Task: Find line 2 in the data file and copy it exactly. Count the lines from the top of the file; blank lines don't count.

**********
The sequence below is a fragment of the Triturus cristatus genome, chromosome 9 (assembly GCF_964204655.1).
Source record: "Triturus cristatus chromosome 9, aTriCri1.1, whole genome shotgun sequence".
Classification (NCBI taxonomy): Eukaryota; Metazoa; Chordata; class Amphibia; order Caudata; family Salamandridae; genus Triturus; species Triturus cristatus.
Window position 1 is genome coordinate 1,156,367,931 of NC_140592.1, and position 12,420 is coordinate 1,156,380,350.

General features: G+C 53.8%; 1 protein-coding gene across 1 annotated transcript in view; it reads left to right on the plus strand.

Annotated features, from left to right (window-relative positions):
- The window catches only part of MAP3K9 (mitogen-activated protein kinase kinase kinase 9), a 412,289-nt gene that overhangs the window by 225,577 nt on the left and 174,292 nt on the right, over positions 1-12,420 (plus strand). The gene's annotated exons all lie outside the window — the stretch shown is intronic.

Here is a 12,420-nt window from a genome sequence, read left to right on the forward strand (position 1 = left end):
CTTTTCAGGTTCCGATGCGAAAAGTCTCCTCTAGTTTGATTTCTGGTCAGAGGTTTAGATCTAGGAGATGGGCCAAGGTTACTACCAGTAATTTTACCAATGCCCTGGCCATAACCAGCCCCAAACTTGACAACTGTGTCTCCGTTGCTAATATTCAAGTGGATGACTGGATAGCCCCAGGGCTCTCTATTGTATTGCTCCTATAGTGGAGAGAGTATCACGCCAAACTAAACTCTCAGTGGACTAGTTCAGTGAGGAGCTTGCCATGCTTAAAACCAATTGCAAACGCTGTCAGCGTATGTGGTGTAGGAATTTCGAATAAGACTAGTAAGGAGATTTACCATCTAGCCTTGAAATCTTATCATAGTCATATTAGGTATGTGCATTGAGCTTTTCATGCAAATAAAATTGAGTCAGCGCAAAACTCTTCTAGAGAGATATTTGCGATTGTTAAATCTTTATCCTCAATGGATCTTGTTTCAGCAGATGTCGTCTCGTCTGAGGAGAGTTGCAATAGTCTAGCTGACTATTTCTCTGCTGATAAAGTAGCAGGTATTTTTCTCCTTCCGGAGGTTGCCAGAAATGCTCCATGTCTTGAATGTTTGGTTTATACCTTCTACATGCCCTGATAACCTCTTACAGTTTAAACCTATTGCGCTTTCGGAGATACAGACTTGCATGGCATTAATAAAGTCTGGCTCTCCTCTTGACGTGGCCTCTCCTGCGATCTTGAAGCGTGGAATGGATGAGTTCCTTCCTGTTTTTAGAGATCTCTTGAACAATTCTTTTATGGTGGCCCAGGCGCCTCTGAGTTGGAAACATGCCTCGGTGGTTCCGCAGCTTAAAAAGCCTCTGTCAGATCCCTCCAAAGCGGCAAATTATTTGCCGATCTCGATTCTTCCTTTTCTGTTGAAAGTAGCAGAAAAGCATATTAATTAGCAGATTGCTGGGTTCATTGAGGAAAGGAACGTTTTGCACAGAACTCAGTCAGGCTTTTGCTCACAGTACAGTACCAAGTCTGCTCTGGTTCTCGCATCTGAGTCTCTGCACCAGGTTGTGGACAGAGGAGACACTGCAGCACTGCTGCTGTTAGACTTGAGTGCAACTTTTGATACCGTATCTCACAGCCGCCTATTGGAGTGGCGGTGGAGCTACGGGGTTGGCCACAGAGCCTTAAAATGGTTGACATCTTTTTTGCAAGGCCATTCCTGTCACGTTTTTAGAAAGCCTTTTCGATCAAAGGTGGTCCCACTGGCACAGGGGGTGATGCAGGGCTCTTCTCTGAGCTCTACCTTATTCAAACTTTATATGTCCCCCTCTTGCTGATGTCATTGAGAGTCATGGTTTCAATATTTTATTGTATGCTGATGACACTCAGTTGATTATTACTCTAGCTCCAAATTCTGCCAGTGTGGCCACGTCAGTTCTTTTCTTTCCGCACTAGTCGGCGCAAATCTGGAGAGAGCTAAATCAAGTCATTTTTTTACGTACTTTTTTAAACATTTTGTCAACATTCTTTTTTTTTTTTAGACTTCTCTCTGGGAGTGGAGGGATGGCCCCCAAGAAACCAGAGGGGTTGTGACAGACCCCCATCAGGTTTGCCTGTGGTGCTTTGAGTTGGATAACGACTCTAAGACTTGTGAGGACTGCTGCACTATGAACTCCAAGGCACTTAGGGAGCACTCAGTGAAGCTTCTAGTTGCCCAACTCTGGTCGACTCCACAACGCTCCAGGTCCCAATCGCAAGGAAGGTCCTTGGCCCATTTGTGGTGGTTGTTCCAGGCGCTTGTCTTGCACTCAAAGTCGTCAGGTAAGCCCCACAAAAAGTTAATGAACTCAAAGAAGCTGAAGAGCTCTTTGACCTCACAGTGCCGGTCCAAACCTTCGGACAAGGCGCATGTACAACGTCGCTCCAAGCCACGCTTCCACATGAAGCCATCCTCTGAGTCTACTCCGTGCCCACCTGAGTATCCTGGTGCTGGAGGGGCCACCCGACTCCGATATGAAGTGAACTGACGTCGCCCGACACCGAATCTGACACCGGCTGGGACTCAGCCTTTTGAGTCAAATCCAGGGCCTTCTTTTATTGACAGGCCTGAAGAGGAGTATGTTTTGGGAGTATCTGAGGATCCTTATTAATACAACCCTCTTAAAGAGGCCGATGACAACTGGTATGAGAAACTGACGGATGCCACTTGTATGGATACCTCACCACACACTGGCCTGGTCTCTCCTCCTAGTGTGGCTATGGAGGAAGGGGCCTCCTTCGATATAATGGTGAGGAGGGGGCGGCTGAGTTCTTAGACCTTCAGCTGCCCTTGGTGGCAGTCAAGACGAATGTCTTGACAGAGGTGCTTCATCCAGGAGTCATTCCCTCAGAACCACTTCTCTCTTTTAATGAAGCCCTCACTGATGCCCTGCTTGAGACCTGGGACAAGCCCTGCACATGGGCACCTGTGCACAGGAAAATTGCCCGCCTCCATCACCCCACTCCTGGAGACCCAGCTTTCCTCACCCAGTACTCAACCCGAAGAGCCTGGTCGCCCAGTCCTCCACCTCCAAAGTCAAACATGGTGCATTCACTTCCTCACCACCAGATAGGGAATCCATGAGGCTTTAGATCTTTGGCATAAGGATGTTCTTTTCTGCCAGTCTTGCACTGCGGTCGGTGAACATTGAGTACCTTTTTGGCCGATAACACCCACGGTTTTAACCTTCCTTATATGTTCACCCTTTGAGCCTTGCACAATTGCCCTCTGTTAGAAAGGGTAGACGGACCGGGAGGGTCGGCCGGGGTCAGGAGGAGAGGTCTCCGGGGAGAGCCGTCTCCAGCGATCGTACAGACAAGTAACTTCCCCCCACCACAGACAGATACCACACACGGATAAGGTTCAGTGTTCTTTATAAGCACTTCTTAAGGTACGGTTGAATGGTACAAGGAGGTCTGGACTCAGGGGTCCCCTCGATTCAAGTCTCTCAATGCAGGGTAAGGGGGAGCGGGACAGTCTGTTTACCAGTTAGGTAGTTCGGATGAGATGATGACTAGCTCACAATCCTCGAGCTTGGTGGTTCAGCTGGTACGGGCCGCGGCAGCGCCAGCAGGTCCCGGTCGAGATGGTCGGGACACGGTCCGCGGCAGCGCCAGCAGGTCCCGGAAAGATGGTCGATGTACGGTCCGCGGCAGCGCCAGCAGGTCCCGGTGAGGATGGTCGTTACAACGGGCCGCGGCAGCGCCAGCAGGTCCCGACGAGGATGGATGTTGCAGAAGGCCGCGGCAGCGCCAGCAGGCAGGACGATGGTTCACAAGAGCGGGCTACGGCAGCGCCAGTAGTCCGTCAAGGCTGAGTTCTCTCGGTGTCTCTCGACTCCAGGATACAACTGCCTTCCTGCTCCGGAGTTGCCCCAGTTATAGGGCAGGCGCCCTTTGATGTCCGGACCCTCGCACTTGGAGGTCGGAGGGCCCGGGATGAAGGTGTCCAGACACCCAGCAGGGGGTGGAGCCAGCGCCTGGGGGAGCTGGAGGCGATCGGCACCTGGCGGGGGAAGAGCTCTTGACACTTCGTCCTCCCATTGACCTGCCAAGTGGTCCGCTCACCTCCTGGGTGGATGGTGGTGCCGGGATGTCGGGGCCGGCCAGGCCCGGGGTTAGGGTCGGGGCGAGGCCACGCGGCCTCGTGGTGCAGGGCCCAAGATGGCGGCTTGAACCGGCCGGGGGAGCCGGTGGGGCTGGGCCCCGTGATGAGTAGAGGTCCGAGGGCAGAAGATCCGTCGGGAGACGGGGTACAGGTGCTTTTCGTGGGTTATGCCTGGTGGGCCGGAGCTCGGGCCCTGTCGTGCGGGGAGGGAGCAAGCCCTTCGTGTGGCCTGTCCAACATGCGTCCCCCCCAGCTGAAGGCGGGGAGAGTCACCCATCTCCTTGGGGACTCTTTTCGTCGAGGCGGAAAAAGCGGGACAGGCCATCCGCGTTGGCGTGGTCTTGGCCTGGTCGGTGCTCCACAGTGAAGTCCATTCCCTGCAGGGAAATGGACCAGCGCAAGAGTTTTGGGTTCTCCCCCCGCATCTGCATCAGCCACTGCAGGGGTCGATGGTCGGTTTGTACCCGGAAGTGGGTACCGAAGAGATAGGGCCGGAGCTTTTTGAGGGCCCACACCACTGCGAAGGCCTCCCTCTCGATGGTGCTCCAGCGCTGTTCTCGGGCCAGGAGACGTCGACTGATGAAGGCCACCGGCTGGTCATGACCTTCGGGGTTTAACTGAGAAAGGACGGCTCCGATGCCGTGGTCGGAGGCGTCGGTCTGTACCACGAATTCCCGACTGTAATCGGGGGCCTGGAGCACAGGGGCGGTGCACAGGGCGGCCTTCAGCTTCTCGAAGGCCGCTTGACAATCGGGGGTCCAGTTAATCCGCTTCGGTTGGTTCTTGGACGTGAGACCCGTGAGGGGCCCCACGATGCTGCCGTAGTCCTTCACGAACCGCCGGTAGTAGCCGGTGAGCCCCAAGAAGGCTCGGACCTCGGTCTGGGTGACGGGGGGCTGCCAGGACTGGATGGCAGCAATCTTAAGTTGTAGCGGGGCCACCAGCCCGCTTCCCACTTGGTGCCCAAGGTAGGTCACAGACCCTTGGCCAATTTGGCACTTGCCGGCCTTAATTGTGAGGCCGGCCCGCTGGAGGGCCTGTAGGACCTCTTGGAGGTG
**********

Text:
Source record: "Triturus cristatus chromosome 9, aTriCri1.1, whole genome shotgun sequence".